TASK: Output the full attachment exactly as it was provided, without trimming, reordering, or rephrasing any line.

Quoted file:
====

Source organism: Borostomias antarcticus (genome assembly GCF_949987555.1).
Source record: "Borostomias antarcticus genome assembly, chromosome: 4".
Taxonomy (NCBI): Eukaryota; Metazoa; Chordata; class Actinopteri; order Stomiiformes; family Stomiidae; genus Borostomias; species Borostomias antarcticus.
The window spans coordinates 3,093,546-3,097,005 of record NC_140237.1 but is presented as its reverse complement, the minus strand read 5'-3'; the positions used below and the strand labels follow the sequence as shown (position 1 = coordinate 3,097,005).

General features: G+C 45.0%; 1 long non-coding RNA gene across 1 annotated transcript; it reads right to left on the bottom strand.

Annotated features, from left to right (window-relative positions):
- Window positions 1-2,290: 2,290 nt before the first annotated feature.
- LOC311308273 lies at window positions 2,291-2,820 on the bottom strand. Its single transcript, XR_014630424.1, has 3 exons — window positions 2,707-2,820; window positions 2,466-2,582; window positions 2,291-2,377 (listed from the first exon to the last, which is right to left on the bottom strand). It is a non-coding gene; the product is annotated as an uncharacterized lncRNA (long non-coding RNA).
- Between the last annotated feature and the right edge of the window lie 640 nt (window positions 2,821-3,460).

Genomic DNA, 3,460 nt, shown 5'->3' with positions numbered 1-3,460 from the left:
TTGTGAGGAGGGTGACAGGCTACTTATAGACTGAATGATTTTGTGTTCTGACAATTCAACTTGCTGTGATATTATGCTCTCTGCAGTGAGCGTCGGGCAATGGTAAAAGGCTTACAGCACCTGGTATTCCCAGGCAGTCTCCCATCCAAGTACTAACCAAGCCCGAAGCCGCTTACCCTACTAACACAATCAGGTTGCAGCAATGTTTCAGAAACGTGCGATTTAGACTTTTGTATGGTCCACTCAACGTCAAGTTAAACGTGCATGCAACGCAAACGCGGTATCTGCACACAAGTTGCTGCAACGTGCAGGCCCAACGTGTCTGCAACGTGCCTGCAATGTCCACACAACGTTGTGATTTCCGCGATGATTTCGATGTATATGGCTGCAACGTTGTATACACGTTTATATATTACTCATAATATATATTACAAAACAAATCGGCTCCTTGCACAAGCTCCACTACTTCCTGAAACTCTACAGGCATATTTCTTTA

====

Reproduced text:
Source organism: Borostomias antarcticus (genome assembly GCF_949987555.1).
Source record: "Borostomias antarcticus genome assembly, chromosome: 4".
Taxonomy (NCBI): Eukaryota; Metazoa; Chordata; class Actinopteri; order Stomiiformes; family Stomiidae; genus Borostomias; species Borostomias antarcticus.
The window spans coordinates 3,093,546-3,097,005 of record NC_140237.1 but is presented as its reverse complement, the minus strand read 5'-3'; the positions used below and the strand labels follow the sequence as shown (position 1 = coordinate 3,097,005).

General features: G+C 45.0%; 1 long non-coding RNA gene across 1 annotated transcript; it reads right to left on the bottom strand.

Annotated features, from left to right (window-relative positions):
- Window positions 1-2,290: 2,290 nt before the first annotated feature.
- LOC311308273 lies at window positions 2,291-2,820 on the bottom strand. Its single transcript, XR_014630424.1, has 3 exons — window positions 2,707-2,820; window positions 2,466-2,582; window positions 2,291-2,377 (listed from the first exon to the last, which is right to left on the bottom strand). It is a non-coding gene; the product is annotated as an uncharacterized lncRNA (long non-coding RNA).
- Between the last annotated feature and the right edge of the window lie 640 nt (window positions 2,821-3,460).

Genomic DNA, 3,460 nt, shown 5'->3' with positions numbered 1-3,460 from the left:
TTGTGAGGAGGGTGACAGGCTACTTATAGACTGAATGATTTTGTGTTCTGACAATTCAACTTGCTGTGATATTATGCTCTCTGCAGTGAGCGTCGGGCAATGGTAAAAGGCTTACAGCACCTGGTATTCCCAGGCAGTCTCCCATCCAAGTACTAACCAAGCCCGAAGCCGCTTACCCTACTAACACAATCAGGTTGCAGCAATGTTTCAGAAACGTGCGATTTAGACTTTTGTATGGTCCACTCAACGTCAAGTTAAACGTGCATGCAACGCAAACGCGGTATCTGCACACAAGTTGCTGCAACGTGCAGGCCCAACGTGTCTGCAACGTGCCTGCAATGTCCACACAACGTTGTGATTTCCGCGATGATTTCGATGTATATGGCTGCAACGTTGTATACACGTTTATATATTACTCATAATATATATTACAAAACAAATCGGCTCCTTGCACAAGCTCCACTACTTCCTGAAACTCTACAGGCATATTTCTTTA